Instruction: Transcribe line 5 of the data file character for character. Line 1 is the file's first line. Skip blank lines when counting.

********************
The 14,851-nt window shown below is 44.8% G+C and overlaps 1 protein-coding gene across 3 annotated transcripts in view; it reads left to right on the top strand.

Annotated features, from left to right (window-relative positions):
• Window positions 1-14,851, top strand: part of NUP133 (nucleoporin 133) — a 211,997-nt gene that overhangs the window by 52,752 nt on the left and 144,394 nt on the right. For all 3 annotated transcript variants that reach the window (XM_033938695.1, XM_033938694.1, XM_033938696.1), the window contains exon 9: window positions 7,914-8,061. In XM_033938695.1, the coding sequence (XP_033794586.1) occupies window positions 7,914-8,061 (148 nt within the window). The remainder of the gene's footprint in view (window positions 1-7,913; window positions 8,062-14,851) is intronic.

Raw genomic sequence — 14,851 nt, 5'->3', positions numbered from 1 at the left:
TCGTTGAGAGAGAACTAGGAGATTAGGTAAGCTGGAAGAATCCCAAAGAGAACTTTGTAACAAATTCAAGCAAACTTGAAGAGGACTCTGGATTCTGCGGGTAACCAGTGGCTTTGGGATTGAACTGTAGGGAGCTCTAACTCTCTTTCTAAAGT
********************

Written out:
TCGTTGAGAGAGAACTAGGAGATTAGGTAAGCTGGAAGAATCCCAAAGAGAACTTTGTAACAAATTCAAGCAAACTTGAAGAGGACTCTGGATTCTGCGGGTAACCAGTGGCTTTGGGATTGAACTGTAGGGAGCTCTAACTCTCTTTCTAAAGT